Gibbs, P., & Locke, B. (1989). Tenure and promotion in accredited graduate schools of social work. Journal of Social Work Education, 25, 125-133.

Green, R. G., & Baskind, F. R. (2007). The second decade of the faculty publication project: Journal article publications and the importance of faculty scholarship. Journal of Social Work Education, 43, 281-295.

Jenson, J. M., Briar-Lawson, K., & Flanzer, J. P. (2008). Advances and challenges in developing research capacity in social work [Editorial]. Social Work Research, 32, 197-200.

Khalsa, P. S., & Pearson, N.J. (2007). Financial support for research training and career development in complementary and alternative medicine from the National Institutes of Health. Journal of Manipulative and Physiological Therapeutics, 30, 483-490.

Matthieu, M. M., Bellamy, J. L., Pena, J. B., & Scott, L. D. (2008). Accelerating research productivity in social work programs: Perspectives on NIH's post-doctoral T32 research training mechanism. Social Work Research, 32, 242-248.

National Association of Deans and Directors Task Force. (1997, March). Challenges and opportunities for promoting federally-funded research in social work programs. Washington, DC: Institute for the Advancement of Social Work Research.

National Science Foundation, National Center for Science and Engineering Statistics. (2012). Doctorate recipients from U.S. universities: 2011 (Special Report NSF 13-301). Arlington, VA. Retrieved from http://www.nsf.gov/statistics/sed/

O'Mara, A., & Bakos, A. (2003). Preparing oncology nurse scientists: Opportunities at the National Cancer Institute. Oncology Nursing Forum, 30, 745-746.

Zucker, R. A. (2010). University of Michigan Addiction Research Center (UMARC): Development, evolution, and direction. Addiction, 105, 966-973.

Natasha S. Mendoza, PhD, is assistant professor, School of Social Work, College of Public Programs, Arizona State University, Phoenix. Stella M. Resko, PhD, is assistant professor, School of Social Work & Merrill Pahner Skillman Institute, Wayne State University, Detroit, MI. Susan M. De Luca, PhD, is an assistant professor, School of Social Work, University of Texas at Austin. Amy N. Mendenhall, PhD, is assistant professor, School of Social Welfare, University of Kansas, Lawrence. Theresa J. Early, PhD, is associate professor and director of doctoral and international programs, School of Social Work. The Ohio State University, Columbus. An earlier version of this article was presented at the Council on Social Work Education 56th Annual Program Meeting, October 16, 2010, Portland, Oregon. Address correspondence to Natasha S. Mendoza, School of Social Work, College of Public Programs, Arizona State University, 411 N. Central Avenue, Suite 800. Phoenix, AZ 85004-0689; e-mail: Tadoza@asu.edu.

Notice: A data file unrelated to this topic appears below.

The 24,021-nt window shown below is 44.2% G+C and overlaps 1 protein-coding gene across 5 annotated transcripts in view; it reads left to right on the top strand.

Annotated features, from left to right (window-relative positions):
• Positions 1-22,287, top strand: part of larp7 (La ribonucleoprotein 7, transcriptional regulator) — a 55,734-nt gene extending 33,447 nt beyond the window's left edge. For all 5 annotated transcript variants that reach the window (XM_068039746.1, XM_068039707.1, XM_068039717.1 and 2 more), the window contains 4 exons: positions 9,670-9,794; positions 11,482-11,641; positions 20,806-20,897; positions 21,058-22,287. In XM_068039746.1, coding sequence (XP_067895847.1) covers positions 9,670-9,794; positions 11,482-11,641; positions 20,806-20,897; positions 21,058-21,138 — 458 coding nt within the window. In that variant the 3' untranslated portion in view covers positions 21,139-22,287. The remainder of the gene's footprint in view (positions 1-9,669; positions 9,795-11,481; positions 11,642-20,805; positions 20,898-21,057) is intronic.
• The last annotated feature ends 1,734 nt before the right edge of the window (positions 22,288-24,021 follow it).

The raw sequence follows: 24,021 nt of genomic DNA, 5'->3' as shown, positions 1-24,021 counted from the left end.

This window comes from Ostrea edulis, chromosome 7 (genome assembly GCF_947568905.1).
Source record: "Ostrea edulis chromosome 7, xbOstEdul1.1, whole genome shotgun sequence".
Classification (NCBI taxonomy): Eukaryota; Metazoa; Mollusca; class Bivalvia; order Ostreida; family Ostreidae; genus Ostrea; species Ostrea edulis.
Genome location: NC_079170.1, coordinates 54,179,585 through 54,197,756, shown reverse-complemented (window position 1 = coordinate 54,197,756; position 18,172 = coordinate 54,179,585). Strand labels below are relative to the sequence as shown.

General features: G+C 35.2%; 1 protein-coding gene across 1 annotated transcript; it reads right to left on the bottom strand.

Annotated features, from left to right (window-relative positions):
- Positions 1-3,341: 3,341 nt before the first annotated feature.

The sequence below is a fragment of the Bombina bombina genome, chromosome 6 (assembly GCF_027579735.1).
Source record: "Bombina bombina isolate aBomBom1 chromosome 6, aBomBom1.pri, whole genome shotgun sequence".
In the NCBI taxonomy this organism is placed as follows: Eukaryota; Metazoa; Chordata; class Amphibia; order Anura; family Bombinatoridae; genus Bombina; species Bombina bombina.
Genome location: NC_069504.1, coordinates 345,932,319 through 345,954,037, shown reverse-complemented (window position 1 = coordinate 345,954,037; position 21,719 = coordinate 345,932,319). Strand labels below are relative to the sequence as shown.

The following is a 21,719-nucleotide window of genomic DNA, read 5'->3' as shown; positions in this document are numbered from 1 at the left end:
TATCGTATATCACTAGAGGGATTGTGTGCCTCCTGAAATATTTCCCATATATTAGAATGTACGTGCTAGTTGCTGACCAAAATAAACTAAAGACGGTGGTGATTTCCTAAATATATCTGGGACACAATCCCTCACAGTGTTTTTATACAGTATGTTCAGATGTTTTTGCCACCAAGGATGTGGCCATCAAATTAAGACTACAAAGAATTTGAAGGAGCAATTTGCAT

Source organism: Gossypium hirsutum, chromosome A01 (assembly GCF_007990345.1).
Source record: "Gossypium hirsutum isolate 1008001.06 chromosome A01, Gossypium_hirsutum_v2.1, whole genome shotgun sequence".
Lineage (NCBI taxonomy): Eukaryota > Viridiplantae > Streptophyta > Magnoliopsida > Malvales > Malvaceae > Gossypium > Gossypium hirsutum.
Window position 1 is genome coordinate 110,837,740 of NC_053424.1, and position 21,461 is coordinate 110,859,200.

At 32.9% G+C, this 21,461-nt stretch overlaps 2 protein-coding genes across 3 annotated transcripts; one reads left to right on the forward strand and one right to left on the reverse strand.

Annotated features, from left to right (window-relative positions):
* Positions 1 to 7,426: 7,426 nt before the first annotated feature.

Table 1: Postdoctoral Training Opportunities Available to
Social Workers

Mechanism              Overview

                       T32 grants are awarded to universities and
                       other research institutions by the National
                       Institutes of Health (NIH) to provide
                       postdoctoral research training opportunities
                       for individuals interested in pursuing
                       research careers in biomedical, behavioral,
                       and clinical research. Awards include stipends
                       and research funds that allow fellows to
                       present their research at national conferences
National Research      and research meetings. Applications for a T32
Service Awards'        fellowship are submitted to the research group
(NRSA's) (1) T32 (2)   that has received the award.

                       Similar to the T32 awards, the F32 fellowships
                       are awarded through a participating NIH
                       institute or center (for example, National
                       Institute on Drug Abuse, National Institute
                       on Alcohol Abuse and Alcoholism, National
                       Institute of Mental Health) to support
                       promising applicants with potential to become
                       productive, independent investigators in
                       scientific health-related research fields. F32
                       awards require that the student writes his or
                       her own proposal for postdoctoral training.